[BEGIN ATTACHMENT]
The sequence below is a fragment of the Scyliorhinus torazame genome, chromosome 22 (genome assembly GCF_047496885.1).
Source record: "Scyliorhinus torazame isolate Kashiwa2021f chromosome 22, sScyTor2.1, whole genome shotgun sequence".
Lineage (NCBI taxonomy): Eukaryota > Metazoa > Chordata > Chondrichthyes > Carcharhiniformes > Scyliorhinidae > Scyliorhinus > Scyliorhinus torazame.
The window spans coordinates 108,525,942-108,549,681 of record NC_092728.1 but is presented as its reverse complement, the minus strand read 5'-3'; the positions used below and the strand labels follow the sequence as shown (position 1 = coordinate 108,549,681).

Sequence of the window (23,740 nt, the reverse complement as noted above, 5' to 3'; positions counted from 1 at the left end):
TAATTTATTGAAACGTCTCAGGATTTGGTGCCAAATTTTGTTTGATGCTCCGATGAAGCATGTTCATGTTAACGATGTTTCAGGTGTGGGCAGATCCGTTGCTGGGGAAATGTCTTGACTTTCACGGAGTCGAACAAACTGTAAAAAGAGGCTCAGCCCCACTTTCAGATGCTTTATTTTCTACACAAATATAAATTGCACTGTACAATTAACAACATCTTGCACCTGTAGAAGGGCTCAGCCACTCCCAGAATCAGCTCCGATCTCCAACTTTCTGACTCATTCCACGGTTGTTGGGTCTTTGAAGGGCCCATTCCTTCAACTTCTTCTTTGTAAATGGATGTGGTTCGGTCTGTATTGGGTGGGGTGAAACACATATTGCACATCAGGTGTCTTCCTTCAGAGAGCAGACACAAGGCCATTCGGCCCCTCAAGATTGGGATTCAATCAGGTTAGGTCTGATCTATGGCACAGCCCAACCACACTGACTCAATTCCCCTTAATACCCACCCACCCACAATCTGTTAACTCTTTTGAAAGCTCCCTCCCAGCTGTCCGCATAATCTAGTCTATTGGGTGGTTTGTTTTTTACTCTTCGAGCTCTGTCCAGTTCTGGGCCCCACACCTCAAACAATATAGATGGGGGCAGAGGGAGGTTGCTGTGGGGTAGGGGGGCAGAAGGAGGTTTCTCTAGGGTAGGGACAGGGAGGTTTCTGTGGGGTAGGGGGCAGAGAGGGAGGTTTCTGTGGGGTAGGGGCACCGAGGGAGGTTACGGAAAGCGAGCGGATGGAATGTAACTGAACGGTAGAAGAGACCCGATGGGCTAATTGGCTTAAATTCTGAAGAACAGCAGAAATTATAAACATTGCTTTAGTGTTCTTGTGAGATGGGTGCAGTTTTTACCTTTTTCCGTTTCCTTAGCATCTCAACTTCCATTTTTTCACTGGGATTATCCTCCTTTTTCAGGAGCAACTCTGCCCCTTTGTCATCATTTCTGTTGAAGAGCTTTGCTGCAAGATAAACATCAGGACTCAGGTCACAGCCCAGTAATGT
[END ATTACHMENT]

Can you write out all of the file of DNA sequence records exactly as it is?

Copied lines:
The sequence below is a fragment of the Scyliorhinus torazame genome, chromosome 22 (genome assembly GCF_047496885.1).
Source record: "Scyliorhinus torazame isolate Kashiwa2021f chromosome 22, sScyTor2.1, whole genome shotgun sequence".
Lineage (NCBI taxonomy): Eukaryota > Metazoa > Chordata > Chondrichthyes > Carcharhiniformes > Scyliorhinidae > Scyliorhinus > Scyliorhinus torazame.
The window spans coordinates 108,525,942-108,549,681 of record NC_092728.1 but is presented as its reverse complement, the minus strand read 5'-3'; the positions used below and the strand labels follow the sequence as shown (position 1 = coordinate 108,549,681).

Sequence of the window (23,740 nt, the reverse complement as noted above, 5' to 3'; positions counted from 1 at the left end):
TAATTTATTGAAACGTCTCAGGATTTGGTGCCAAATTTTGTTTGATGCTCCGATGAAGCATGTTCATGTTAACGATGTTTCAGGTGTGGGCAGATCCGTTGCTGGGGAAATGTCTTGACTTTCACGGAGTCGAACAAACTGTAAAAAGAGGCTCAGCCCCACTTTCAGATGCTTTATTTTCTACACAAATATAAATTGCACTGTACAATTAACAACATCTTGCACCTGTAGAAGGGCTCAGCCACTCCCAGAATCAGCTCCGATCTCCAACTTTCTGACTCATTCCACGGTTGTTGGGTCTTTGAAGGGCCCATTCCTTCAACTTCTTCTTTGTAAATGGATGTGGTTCGGTCTGTATTGGGTGGGGTGAAACACATATTGCACATCAGGTGTCTTCCTTCAGAGAGCAGACACAAGGCCATTCGGCCCCTCAAGATTGGGATTCAATCAGGTTAGGTCTGATCTATGGCACAGCCCAACCACACTGACTCAATTCCCCTTAATACCCACCCACCCACAATCTGTTAACTCTTTTGAAAGCTCCCTCCCAGCTGTCCGCATAATCTAGTCTATTGGGTGGTTTGTTTTTTACTCTTCGAGCTCTGTCCAGTTCTGGGCCCCACACCTCAAACAATATAGATGGGGGCAGAGGGAGGTTGCTGTGGGGTAGGGGGGCAGAAGGAGGTTTCTCTAGGGTAGGGACAGGGAGGTTTCTGTGGGGTAGGGGGCAGAGAGGGAGGTTTCTGTGGGGTAGGGGCACCGAGGGAGGTTACGGAAAGCGAGCGGATGGAATGTAACTGAACGGTAGAAGAGACCCGATGGGCTAATTGGCTTAAATTCTGAAGAACAGCAGAAATTATAAACATTGCTTTAGTGTTCTTGTGAGATGGGTGCAGTTTTTACCTTTTTCCGTTTCCTTAGCATCTCAACTTCCATTTTTTCACTGGGATTATCCTCCTTTTTCAGGAGCAACTCTGCCCCTTTGTCATCATTTCTGTTGAAGAGCTTTGCTGCAAGATAAACATCAGGACTCAGGTCACAGCCCAGTAATGT